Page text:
Zeisberg E.M.,University of Gottingen |
Zeisberg E.M.,German Center for Cardiovascular Research |
Zeisberg M.,University of Gottingen
Journal of Pathology | Year: 2013
The aberrant methylation of CpG island promoters of selected genes is the prominent epigenetic mechanism by which gene transcription can be effectively silenced. Aberrant hypermethylation of a few selected genes plays an important role in facilitating fibrotic fibroblast activation and in driving fibrogenesis. Here we review mechanisms of DNA methylation and demethylation and their implications for fibroblast activation and tissue fibrosis.Copyright © 2012 Pathological Society of Great Britain and Ireland. Published by John Wiley & Sons, Ltd. Copyright © 2012 Pathological Society of Great Britain and Ireland. Published by John Wiley & Sons, Ltd.
Viola J.,Ludwig Maximilians University of Munich |
Soehnlein O.,Ludwig Maximilians University of Munich |
Soehnlein O.,Academic Medical Center |
Soehnlein O.,German Center for Cardiovascular Research
Seminars in Immunology | Year: 2015
Atherosclerosis is commonly looked upon as a chronic inflammatory disease of the arterial wall arising from an unbalanced lipid metabolism and a maladaptive inflammatory response. However, atherosclerosis is not merely an inflammation of the vessel wall. In fact, the cardinal signs of unstable atherosclerotic lesions are primarily characteristics of failed resolution of a chronic inflammation. In contrast to acute inflammatory events which are typically self-limiting, atherosclerosis is an unresolved inflammatory condition, lacking the switch from the pro-inflammatory to the pro-resolving phase, the latter characterized by termination of inflammatory cell recruitment, removal of inflammatory cells from the site of inflammation by apoptosis and dead cell clearance, reprogramming of macrophages toward an anti-inflammatory, regenerative phenotype, and finally egress of effector cells and tissue regeneration. Here we present an overview on mechanisms of failed resolution contributing to atheroprogression and deliver a summary of novel therapeutic strategies to restore resolution in inflamed arteries. © 2015 Elsevier Ltd.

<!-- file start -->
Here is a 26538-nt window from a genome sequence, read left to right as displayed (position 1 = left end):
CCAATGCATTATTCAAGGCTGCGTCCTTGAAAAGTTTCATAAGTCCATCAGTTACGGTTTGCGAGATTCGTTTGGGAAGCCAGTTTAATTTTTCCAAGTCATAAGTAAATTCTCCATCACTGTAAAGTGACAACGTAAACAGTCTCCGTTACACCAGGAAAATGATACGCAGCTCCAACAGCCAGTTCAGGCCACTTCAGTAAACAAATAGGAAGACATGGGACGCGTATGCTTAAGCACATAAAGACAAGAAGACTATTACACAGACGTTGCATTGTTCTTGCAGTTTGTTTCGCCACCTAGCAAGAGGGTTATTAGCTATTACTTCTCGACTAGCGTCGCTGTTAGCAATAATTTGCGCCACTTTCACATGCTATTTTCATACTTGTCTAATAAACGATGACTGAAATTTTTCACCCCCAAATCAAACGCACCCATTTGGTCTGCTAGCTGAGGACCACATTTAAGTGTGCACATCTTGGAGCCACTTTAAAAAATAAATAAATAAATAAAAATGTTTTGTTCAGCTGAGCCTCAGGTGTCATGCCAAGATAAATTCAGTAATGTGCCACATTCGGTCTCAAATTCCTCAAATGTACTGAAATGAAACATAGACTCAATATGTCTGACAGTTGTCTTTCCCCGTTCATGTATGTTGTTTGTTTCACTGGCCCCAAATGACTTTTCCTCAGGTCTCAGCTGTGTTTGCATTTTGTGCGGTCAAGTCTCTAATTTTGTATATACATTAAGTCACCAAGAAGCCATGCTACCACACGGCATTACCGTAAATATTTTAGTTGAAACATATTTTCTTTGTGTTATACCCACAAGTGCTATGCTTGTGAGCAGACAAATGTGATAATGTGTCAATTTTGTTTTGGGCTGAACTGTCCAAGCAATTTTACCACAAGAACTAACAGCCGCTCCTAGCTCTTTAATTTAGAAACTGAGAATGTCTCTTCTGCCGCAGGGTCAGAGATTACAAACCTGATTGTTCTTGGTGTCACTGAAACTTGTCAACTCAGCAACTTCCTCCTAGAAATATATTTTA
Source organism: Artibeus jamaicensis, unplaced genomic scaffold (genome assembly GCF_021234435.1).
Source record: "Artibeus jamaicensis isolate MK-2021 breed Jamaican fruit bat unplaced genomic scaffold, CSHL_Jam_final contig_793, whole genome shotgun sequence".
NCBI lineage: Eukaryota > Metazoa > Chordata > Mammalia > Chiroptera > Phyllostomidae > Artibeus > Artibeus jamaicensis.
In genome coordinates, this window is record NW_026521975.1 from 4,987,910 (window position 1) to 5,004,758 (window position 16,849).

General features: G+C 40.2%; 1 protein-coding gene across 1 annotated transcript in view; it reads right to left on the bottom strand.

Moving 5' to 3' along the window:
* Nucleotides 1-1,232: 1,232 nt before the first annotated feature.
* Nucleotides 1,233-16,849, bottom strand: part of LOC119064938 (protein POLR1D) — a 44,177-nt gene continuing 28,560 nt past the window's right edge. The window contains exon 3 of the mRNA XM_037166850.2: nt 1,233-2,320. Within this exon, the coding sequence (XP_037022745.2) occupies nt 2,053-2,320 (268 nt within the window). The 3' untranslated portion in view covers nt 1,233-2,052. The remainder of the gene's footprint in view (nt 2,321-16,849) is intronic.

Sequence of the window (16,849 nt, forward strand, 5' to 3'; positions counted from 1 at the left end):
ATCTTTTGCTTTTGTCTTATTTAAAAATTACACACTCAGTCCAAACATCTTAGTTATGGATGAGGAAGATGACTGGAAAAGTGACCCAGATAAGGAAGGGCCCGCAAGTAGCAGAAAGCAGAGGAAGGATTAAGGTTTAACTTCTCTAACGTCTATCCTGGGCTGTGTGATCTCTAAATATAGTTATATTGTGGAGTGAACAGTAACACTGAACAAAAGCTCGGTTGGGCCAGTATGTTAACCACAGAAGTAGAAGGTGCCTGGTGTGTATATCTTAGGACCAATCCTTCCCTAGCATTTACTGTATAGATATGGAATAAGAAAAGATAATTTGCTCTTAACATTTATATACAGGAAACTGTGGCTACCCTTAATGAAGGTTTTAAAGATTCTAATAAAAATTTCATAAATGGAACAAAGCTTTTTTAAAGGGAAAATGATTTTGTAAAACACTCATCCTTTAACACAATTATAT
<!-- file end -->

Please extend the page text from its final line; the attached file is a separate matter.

Drews O.,University of Heidelberg |
Drews O.,German Center for Cardiovascular Research |
Taegtmeyer H.,University of Houston
Antioxidants and Redox Signaling | Year: 2014
Significance: Novel therapeutic strategies to treat heart failure are greatly needed. The ubiquitin-proteasome system (UPS) affects the structure and function of cardiac cells through targeted degradation of signaling and structural proteins. This review discusses both beneficial and detrimental consequences of modulating the UPS in the heart. Recent Advances: Proteasome inhibitors were first used to test the role of the UPS in cardiac disease phenotypes, indicating therapeutic potential. In early cardiac remodeling and pathological hypertrophy with increased proteasome activities, proteasome inhibition prevented or restricted disease progression and contractile dysfunction. Conversely, enhancing proteasome activities by genetic manipulation, pharmacological intervention, or ischemic preconditioning also improved the outcome of cardiomyopathies and infarcted hearts with impaired cardiac and UPS function, which is, at least in part, caused by oxidative damage. Critical Issues: An understanding of the UPS status and the underlying mechanisms for its potential deregulation in cardiac disease is critical for targeted interventions. Several studies indicate that type and stage of cardiac disease influence the dynamics of UPS regulation in a nonlinear and multifactorial manner. Proteasome inhibitors targeting all proteasome complexes are associated with cardiotoxicity in humans. Furthermore, the type and dosage of proteasome inhibitor impact the pathogenesis in nonuniform ways. Future Directions: Systematic analysis and targeting of individual UPS components with established and innovative tools will unravel and discriminate regulatory mechanisms that contribute to and protect against the progression of cardiac disease. Integrating this knowledge in drug design may reduce adverse effects on the heart as observed in patients treated with proteasome inhibitors against noncardiac diseases, especially cancer. © 2014 Mary Ann Liebert, Inc.